Very comfortable surroundings even though the club is at a temporary site (it will return to its original address in 2011). The food is of good quality and the restaurant staff are trained exceptionally well.
The swimming pool is unfortunately over-run by children and they have decided not to get an adult-only swimming pool at the new location. There are, however, adult only areas and children only areas which is very good.
Management is not particularly helpful if you have a complaint and even though the atmosphere portrays itself as `homey`, it is just a business like anywhere else....except for it being much more upscale than other businesses.
There is nothing worse than an instructor barking out directions in an aggressive manner. At Basi Pilates in Roppongi, you will be gently directed and encouraged in a positive and comfortable environment by english speaking staff.
Amina-san is a lovely lady who does home visits as well. She is professional, always arrives right on time and most importantly, has calming, relaxing abilities.
I feel more relaxed, clear headed, and rested after receiving reikipuncture. It isn't an aggressive treatment but a holistic one.
I have always thought that Odaiba is underrated. It is a great little island to visit for the day to take in some shopping at venus fort or the other shopping galleries. There are many restaurants that offer an incredible view of the Rainbow Bridge at night. As for the Park, I wouldn't even compare it to an American park just like I wouldn't compare and American Park to Odaiba's. It is a nice place to relax and unwind and watch the boats go by with a backdrop setting of the Rainbow Bridge. If anything, it is more exciting than most parks because you are able to watch something other than the wind blowing in the trees.
I took a tour with a friend so that she could see another part of Japan. We visited a temple where we were able to see traditional Japan, had a traditional Udon and grilled fish lunch, and then enjoyed the scenery. A must see and do for visitors and a great place to escape for Tokyo locals. As enigmatic mentioned, book in advance.
A great place to get your electronics and appliances. You get great discounts when you use your point card. However, don't expect anyone to be able to serve you in English (even if they claim to have English speaking staff, your novice Japanese will be much easier to understand). They have 5 or 6 floors. The top floor consists of restaurants and luxury items such as bags and pens. The Thai restaurant is actually quite good, suprisingly enough.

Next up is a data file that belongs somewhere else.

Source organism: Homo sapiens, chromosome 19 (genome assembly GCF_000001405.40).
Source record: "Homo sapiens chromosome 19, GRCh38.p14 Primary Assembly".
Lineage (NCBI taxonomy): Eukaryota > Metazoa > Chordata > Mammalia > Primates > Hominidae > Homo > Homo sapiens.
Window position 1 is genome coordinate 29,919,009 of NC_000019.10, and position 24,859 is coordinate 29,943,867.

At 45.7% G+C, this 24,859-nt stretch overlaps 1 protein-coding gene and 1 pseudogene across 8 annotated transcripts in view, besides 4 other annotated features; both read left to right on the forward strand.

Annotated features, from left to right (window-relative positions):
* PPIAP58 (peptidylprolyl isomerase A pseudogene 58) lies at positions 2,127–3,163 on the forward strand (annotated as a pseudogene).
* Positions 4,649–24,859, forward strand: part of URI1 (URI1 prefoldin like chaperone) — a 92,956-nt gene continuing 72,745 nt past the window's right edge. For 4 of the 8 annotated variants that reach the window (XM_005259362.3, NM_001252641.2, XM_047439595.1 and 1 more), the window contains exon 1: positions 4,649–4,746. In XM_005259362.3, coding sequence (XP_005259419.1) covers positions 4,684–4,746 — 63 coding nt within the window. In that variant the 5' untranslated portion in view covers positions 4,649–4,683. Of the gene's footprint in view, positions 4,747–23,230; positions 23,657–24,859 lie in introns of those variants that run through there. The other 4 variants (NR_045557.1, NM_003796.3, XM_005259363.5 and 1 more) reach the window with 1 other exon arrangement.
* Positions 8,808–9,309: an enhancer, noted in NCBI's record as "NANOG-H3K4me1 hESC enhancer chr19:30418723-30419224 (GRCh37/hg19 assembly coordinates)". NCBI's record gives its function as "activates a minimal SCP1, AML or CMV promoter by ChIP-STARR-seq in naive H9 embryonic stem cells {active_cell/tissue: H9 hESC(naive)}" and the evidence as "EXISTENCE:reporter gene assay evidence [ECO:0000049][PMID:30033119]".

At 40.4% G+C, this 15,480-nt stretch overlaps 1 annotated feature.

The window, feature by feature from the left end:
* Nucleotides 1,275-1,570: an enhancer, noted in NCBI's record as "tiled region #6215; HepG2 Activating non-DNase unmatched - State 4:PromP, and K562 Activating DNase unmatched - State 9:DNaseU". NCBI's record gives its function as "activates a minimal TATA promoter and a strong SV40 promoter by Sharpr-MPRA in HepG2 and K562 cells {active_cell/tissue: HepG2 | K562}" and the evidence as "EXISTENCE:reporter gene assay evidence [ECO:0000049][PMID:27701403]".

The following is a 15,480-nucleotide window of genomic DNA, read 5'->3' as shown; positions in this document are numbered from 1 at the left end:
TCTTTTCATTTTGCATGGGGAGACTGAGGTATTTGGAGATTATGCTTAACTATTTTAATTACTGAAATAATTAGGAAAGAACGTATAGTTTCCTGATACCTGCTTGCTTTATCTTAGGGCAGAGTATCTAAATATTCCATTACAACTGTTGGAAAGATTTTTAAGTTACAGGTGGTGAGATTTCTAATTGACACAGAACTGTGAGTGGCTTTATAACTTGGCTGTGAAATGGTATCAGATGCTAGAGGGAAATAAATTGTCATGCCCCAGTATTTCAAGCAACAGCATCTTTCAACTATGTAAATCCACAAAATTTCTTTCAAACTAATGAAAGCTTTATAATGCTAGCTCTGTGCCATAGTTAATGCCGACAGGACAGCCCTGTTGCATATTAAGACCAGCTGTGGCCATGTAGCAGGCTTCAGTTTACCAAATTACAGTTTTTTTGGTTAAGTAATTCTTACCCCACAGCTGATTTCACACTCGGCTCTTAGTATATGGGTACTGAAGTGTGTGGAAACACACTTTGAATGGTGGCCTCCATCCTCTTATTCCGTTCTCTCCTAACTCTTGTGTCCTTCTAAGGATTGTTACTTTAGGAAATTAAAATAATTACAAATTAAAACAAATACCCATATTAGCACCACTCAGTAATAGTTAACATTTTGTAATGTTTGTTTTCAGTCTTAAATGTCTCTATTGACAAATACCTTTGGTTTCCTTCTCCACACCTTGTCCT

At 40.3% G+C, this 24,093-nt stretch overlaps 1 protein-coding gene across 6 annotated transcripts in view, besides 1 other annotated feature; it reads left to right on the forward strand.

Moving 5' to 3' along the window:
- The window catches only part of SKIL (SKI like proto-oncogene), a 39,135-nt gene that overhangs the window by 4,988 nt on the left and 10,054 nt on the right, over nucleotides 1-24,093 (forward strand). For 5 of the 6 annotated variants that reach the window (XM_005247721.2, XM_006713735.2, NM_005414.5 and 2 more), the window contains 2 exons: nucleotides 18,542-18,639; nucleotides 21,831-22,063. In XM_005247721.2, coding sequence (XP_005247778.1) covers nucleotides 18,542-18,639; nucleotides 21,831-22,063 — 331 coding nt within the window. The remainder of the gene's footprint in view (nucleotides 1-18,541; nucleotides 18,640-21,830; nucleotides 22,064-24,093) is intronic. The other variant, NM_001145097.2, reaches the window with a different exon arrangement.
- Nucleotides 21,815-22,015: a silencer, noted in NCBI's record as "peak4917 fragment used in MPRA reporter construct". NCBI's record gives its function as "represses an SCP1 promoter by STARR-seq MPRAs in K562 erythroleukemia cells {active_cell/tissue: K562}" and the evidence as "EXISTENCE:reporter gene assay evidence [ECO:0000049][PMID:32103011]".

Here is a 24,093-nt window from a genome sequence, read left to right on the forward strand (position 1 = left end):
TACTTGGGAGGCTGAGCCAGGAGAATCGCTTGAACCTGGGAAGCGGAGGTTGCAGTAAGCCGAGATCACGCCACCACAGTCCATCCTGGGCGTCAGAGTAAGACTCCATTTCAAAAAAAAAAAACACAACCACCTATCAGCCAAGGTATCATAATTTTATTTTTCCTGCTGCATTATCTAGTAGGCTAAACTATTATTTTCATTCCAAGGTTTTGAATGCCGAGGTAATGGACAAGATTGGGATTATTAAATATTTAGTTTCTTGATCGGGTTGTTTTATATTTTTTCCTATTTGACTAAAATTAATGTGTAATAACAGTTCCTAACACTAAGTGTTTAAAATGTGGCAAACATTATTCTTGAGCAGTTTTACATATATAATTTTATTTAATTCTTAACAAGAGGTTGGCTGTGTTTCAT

An amazing shopping mall....as Gabriella mentioned, it is like you have been transported to Cesar's Palace in Vegas. Tons of shops and restaurants. Convenient lockers for you to store your jackets and bags. A lot of open space which is a novelty living in Tokyo.
This is the place to go for high quality goods. It is Mitsukoshi's main headquarters. They have a great selection of clothing, Kitchenware, and so forth. The basement floors are like a food museum. They sell a wide selection of food such as sushi, salads, bentos, etc. Also, you can find Harrod's tea products and sweets.
Oriental Bazaar is just that, BIZARRE! If you ever take a Japanese friend here, they will find a lot of goods to be less than authentic. However, people receiving the gifts probably won't notice the difference.
They have dishes, hankerchiefs, yukatas, kimonos, make-up cases, and furniture plus a whole lot more. Most of the shoppers are non-Japanese searching for that perfect souvenir.
A large store that has products ranging from sporting goods to bathroom toiletries. If you have looked everywhere for something in particular then this should be your final destination. It is always extremely crowded here so either be prepared to walk up and down the many sets of stairs or wait in line for the next available elevator. Also, don't forget to receive your customer point card on the main floor. Happy shopping!
Having lived in Tokyo for 11 years, I am familiar with authentic sushi. This place isn't about authentic sushi, it is about Californian sushi. It is a trendy place and as a Dominic mentioned, a great place to take a nervous eater.
I do all my shopping at Nissen with one exception: the 2nd floor at National Azabu. This floor offers the best selection of new(not used), English literature anywhere in Tokyo. It also offers an array of greeting cards, cooking books, and kitchenware. The first floor not only offers processed goods: they have a fresh fish deli, a meat deli, and wonderful, French gourmet cheeses. However, it is just too small to shop comfortably not to mention the tourists who frequent this store to window shop (Japanese people from the surrounding Tokyo areas).
I have frequented this museum on several occasions. On one occasion, a fashion exhibit was being displayed. They had tons of dresses on display from different time periods. On another occasion, I viewed some artwork that was quite unsavory...something that you wouldn't want a young child to see.
Make sure to go on a sunny day to completely enjoy the Panoramic View.
I purchase all of my jewels at Tiffany's. My husband bought me my engagement ring at this branch. The staff at this branch, at least 11 years ago, seemed quite stuffy similar to the Tiffany staff at Mitsukoshi Nihombashi. I prefer to shop at the Tiffany's near Roppongi Hills b/c staff are much nicer. As for prices, no matter where you go: Vancouver, Los Angeles, Tokyo (as I have been), they are going to be comparable.